Best books of 2021
In 2021, I started 23 books: 20 non-fiction, 2 biographies and 1 fiction. Here are my 6 best.
L'Anomalie - Hervé Le Tellier
The premise: Exactly the same plane, with exactly the same passengers, arrives twice at the east coast of the USA, 106 days apart. Science fiction with some sprinkles or magic realism. It’s fun but nothing world-shattering. Still, I recommend it if you wanna lose yourself for 4 or 5 hours.
Zero to one - Peter Thiel
A classic that starts to feel a bit outdated, might I say? Even so, once you’ve read it, it’s hard not to notice its presence in Silicon Valley’s cultural hive mind. I deeply respect Thiel as an original thinker but at this point his ideas are 10 to 15 years old. It is time for someone else to update the entrepreneurial cultural Zeitgeist, and please tell me it’s not Chris Dixon.
Why we are restless - Benjamin Storey and Jenna Silber Storey
One of the best books of 2021 and also the basis for my most successful article of 2021. The authors explore the title’s question through the lenses of 4 different philosophers: Montaigne, Pascal, Rousseau and Tocqueville. The writing style is a bit barren, but the ideas are timeless.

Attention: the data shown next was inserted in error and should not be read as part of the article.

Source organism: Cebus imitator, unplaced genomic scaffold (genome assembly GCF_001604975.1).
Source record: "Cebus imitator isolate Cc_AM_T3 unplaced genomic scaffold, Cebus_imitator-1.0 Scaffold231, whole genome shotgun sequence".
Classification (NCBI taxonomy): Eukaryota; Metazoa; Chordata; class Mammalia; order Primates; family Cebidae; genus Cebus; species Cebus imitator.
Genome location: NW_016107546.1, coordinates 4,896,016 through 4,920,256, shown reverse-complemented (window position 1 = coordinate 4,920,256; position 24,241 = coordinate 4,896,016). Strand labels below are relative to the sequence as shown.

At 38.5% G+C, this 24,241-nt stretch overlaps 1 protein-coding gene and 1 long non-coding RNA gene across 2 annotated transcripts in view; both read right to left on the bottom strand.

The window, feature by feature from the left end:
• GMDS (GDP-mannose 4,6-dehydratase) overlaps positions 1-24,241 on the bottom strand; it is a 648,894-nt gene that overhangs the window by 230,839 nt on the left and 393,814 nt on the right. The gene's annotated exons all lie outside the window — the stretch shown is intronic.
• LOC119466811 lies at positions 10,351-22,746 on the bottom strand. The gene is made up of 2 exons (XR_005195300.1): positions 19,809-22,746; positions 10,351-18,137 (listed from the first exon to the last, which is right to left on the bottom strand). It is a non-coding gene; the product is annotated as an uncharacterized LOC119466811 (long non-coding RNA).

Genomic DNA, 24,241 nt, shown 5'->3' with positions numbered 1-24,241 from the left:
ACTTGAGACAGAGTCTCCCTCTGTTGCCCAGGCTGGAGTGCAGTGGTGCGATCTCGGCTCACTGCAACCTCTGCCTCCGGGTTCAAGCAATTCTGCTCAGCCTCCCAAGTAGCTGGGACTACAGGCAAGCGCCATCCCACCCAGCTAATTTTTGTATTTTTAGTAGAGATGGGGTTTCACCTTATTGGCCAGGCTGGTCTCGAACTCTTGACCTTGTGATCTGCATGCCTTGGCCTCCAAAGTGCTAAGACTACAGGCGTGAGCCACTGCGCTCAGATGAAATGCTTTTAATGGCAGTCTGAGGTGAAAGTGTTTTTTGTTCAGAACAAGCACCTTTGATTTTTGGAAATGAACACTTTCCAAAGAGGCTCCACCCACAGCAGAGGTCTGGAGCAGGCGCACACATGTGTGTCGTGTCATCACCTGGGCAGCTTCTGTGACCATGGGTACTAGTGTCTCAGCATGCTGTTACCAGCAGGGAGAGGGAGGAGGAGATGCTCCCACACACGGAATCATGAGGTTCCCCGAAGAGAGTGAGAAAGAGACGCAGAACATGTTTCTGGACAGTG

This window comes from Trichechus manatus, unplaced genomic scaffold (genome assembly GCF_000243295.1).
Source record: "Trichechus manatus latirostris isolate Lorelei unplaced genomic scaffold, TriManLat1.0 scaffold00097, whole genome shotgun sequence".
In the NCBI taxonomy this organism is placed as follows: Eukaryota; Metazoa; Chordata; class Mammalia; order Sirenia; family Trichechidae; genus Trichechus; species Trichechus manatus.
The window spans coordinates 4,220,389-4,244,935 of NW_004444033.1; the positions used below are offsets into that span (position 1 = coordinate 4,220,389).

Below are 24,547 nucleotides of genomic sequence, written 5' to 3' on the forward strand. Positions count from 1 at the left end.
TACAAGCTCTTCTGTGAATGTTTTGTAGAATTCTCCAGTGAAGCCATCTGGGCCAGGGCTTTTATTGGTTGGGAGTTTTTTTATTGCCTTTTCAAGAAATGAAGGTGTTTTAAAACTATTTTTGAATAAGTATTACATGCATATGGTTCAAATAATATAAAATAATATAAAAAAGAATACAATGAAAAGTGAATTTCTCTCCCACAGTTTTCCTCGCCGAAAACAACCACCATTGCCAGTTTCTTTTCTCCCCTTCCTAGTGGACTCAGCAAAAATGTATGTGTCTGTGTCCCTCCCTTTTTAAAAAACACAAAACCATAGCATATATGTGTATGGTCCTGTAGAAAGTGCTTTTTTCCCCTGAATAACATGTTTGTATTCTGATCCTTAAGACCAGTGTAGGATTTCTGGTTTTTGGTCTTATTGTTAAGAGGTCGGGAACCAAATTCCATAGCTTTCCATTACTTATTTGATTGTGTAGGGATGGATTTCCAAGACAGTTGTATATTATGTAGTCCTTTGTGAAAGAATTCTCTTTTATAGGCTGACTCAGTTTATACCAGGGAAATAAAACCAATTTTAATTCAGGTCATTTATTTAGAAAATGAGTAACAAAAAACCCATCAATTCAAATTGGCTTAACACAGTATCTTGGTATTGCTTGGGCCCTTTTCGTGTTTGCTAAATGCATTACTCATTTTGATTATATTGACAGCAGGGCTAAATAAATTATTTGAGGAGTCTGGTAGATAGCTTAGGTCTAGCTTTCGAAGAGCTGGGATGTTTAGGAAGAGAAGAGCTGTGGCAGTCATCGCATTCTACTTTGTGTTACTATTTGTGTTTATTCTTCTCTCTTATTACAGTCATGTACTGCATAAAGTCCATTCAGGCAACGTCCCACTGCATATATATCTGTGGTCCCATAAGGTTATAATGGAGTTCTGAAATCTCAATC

Finite and infinite games - James Carse
Good, even if it drags on in the later half. It’s a a self-help book disguised as a game theory primer. It’s also obsessively mentioned in Shopify’s culture, if you care about that. Overall, I would recommend it; even if you don’t feel the urge to complete it, you will get out of it with some new perspectives.
Surely you are joking mr. Feynman - Richard Feynman
I don’t understand this book. It’s a collection of anecdotes to constantly remind us how smart the author is. Still, if you know nothing about Feynman’s remarkable life, it’s as good a place as any to start.
The cult of smart - Fredrik deBoer
Another contestant for best book of the year and probably the most convincing far-left argument against meritocracy. If you deeply disagree with the premise you ought to read it, even if only to steel man your own priors. Also read it if you follow too many VC tech bros on Twitter.